What keeps some black women from seeking mental health care — and how therapists are working to change that


By Meera Jagannathan | MarketWatch

It took Imade Nibokun Borha years to recognize that depression wasn’t just “a white person’s disease.”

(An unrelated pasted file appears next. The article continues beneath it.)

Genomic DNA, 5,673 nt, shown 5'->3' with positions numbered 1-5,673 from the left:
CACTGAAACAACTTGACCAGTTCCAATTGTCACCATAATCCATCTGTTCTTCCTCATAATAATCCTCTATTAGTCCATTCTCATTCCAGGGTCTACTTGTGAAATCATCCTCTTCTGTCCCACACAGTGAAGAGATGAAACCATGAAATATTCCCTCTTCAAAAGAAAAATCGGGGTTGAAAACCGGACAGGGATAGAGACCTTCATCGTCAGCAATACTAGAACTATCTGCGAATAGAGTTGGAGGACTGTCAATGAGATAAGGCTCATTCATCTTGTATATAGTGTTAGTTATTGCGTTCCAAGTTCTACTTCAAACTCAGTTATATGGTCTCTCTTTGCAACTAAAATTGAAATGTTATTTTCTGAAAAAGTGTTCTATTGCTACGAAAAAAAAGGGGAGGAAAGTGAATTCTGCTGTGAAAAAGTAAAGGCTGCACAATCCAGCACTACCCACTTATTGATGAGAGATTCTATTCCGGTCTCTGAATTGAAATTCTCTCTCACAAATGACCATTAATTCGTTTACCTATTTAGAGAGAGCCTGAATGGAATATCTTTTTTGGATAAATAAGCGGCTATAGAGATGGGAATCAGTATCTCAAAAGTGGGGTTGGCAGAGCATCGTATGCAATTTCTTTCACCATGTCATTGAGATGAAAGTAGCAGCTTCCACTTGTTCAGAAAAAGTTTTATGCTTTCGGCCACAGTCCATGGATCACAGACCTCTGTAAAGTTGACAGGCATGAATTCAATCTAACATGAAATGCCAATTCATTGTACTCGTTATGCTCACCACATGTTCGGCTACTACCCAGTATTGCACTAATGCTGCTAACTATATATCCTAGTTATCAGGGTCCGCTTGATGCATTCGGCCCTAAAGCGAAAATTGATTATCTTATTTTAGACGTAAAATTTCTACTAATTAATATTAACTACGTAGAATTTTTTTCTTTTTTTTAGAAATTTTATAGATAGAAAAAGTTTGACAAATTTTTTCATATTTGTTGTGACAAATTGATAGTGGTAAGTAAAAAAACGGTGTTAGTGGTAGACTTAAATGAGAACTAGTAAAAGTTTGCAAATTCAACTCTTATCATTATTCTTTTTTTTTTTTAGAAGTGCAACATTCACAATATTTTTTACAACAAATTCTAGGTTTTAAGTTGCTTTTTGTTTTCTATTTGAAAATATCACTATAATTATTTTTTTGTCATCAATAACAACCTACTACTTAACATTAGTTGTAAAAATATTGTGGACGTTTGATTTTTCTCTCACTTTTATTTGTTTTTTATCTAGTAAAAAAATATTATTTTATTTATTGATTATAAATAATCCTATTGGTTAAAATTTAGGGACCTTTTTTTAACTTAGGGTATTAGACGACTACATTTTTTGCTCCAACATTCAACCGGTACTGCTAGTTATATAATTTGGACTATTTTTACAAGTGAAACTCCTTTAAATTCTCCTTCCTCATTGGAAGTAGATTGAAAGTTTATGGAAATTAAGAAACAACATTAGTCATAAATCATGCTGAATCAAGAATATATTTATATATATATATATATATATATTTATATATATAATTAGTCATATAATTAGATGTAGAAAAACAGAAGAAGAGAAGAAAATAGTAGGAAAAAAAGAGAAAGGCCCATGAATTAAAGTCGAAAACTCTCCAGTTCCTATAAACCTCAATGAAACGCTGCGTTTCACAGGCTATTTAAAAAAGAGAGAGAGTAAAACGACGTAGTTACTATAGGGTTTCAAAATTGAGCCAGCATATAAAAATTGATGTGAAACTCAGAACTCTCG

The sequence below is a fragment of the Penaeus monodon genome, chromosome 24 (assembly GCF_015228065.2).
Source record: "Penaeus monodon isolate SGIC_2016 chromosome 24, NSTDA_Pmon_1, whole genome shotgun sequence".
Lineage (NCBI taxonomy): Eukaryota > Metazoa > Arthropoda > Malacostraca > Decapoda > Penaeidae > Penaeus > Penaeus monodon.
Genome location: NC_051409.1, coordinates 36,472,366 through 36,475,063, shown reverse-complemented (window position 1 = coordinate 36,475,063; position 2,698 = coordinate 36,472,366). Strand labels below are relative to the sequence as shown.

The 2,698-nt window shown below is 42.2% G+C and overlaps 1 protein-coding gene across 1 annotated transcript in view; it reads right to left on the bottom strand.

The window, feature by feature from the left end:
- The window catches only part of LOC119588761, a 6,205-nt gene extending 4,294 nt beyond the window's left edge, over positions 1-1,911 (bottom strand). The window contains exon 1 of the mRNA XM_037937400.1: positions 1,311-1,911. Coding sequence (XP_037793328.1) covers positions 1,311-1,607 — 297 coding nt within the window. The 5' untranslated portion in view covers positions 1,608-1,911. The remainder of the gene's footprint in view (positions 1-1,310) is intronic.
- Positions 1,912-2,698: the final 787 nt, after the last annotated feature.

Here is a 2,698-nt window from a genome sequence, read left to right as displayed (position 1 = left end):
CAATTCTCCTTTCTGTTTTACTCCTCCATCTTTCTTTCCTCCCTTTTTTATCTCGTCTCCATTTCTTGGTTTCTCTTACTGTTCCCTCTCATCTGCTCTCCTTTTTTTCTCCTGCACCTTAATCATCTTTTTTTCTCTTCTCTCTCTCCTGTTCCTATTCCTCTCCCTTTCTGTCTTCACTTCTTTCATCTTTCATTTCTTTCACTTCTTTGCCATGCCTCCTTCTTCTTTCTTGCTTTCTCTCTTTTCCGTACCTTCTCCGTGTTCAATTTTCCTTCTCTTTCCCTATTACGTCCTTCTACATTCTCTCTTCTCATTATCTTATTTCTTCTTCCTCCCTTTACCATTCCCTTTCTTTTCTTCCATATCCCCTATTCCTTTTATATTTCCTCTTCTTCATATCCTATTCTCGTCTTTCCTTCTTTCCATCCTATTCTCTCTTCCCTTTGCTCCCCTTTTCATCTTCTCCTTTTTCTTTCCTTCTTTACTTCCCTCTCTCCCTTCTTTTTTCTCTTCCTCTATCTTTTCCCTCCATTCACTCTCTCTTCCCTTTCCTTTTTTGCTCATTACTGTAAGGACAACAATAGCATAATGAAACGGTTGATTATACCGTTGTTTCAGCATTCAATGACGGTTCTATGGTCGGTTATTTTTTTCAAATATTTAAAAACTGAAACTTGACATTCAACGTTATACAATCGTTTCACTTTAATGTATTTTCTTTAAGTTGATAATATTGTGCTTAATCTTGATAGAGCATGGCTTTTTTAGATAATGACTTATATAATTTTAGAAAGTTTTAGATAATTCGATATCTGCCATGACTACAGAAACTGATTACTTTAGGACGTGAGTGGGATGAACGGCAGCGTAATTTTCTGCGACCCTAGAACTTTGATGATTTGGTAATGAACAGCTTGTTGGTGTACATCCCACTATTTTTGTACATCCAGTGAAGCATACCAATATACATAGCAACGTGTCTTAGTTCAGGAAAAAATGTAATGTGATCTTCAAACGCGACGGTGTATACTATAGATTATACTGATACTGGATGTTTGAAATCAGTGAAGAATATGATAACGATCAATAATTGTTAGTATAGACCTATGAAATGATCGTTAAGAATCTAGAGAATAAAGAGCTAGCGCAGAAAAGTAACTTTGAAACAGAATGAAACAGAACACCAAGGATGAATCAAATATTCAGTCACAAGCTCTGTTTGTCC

The San Francisco-based writer, 31, first realized she struggled with depression during a bout of unemployment around 2008. Another episode of depression and suicidal thoughts during her 2012 University of Southern California grad-school stint, including a reckless hurtle down a Los Angeles highway, finally spurred her to seek help. “I wasn’t proactive. I waited way too long to get treatment,” Borha told Moneyish.

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